In 2013, the Kepler telescope had to stop planet hunting due to the failure of two reaction wheels. But that doesn’t mean the telescope is completely out of commission. In fact, using a new technique that takes advantage of the solar wind, the Kepler telescope just discovered its first planet, a planet that could be similar to Earth but over twice the size.
This new discovery, named HIP 116454b, is theorized to be a water based planet with a possible rock core. Its atmosphere is as thick as Neptune’s and has a mass twelve times that of the Earth. It orbits its dwarf star very quickly, once every 9.1 days, and is about 180 light years away.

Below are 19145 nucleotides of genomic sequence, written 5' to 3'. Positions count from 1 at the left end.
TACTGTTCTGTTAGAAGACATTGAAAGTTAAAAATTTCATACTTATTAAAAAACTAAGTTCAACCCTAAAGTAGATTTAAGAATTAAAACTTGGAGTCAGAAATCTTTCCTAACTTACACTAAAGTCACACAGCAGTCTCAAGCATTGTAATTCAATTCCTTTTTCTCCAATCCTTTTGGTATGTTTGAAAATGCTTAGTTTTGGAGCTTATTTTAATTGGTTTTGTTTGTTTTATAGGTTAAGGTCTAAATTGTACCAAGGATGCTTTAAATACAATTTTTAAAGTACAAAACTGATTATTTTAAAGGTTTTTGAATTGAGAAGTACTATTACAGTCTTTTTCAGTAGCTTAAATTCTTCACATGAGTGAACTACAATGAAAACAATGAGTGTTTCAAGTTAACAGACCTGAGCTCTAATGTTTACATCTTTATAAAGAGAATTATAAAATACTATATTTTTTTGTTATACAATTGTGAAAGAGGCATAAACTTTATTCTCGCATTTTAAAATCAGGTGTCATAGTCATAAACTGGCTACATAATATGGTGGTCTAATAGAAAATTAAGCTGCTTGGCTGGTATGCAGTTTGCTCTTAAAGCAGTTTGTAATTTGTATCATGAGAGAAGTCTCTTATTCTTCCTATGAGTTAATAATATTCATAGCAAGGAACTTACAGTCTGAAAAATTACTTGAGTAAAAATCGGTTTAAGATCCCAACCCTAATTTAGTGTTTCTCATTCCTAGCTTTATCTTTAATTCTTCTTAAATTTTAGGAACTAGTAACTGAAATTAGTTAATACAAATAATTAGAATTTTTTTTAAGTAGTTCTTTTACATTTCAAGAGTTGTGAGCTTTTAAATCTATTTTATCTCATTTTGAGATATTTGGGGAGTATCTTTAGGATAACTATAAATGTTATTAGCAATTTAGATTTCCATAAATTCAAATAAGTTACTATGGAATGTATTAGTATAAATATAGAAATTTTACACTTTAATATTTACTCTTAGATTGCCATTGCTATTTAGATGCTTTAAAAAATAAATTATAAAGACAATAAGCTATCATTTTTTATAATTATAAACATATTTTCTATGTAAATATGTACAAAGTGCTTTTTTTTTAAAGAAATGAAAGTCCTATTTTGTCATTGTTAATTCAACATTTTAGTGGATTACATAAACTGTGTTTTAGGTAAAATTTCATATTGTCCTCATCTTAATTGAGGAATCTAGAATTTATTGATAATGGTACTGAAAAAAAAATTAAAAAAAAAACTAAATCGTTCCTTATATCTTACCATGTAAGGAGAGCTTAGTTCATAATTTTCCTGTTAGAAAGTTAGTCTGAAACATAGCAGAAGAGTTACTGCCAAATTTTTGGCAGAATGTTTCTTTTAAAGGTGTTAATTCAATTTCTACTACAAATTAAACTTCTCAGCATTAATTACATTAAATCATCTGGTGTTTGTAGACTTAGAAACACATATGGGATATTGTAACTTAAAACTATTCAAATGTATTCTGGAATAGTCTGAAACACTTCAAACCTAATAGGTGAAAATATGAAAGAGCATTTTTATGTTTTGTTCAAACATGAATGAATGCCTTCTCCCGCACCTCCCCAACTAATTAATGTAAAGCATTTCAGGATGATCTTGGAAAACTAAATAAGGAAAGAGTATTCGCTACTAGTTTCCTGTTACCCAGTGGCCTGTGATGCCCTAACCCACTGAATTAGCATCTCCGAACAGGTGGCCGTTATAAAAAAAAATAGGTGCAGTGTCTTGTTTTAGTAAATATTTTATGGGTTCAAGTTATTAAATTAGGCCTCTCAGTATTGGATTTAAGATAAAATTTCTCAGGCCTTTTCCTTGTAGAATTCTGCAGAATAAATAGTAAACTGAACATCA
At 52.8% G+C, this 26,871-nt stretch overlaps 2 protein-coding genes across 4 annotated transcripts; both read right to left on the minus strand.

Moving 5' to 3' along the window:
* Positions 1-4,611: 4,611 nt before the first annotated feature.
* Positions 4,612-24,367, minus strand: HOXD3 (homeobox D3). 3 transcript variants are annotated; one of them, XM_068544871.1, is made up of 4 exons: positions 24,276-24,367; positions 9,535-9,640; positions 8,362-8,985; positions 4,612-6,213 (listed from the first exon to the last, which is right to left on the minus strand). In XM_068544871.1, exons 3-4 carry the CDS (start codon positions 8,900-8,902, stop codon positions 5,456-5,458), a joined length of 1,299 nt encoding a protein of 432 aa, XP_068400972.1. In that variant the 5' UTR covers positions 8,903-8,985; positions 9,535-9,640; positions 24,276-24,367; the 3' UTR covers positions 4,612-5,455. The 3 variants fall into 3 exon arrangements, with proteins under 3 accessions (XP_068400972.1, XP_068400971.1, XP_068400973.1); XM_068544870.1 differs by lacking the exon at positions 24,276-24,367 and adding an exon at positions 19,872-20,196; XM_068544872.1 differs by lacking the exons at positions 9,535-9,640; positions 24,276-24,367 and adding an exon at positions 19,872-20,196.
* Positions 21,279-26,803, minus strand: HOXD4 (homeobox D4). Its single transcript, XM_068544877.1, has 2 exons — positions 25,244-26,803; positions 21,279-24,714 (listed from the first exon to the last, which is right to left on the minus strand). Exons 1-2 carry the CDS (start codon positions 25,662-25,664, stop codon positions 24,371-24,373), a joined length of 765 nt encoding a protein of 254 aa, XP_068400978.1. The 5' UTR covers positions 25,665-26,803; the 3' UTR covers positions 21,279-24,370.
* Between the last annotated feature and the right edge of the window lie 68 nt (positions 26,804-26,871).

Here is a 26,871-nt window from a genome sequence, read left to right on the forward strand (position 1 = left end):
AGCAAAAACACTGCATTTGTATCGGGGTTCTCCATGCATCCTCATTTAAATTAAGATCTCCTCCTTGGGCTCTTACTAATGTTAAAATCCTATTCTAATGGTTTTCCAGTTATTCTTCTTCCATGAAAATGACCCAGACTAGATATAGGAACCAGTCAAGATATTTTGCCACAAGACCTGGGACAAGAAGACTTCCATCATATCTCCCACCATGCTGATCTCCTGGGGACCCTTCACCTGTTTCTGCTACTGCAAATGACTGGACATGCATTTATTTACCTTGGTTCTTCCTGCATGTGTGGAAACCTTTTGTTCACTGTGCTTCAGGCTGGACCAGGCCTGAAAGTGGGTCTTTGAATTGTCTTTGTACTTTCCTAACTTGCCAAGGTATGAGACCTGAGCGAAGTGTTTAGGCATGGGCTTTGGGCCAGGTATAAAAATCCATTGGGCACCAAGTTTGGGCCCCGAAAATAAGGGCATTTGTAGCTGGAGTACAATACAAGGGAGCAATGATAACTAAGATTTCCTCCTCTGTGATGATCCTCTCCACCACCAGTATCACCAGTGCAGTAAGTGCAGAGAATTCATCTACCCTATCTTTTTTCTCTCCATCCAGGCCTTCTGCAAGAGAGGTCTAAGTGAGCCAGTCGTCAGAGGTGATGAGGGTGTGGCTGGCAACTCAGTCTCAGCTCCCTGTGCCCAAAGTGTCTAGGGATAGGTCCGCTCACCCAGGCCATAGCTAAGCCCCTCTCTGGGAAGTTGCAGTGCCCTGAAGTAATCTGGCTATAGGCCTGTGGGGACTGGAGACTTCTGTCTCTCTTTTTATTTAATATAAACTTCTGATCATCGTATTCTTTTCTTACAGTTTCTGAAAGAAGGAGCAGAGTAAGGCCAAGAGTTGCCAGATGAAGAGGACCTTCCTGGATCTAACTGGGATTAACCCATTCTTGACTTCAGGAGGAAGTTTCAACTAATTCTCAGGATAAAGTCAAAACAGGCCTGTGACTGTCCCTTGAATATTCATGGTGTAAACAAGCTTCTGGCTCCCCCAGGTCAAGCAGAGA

Andrew Vanderburg of the Harvard-Smithsonian Center for Astrophysics says, “like a phoenix rising from the ashes, Kepler has been reborn and is continuing to make discoveries. Even better, the planet it found is ripe for follow-up studies.”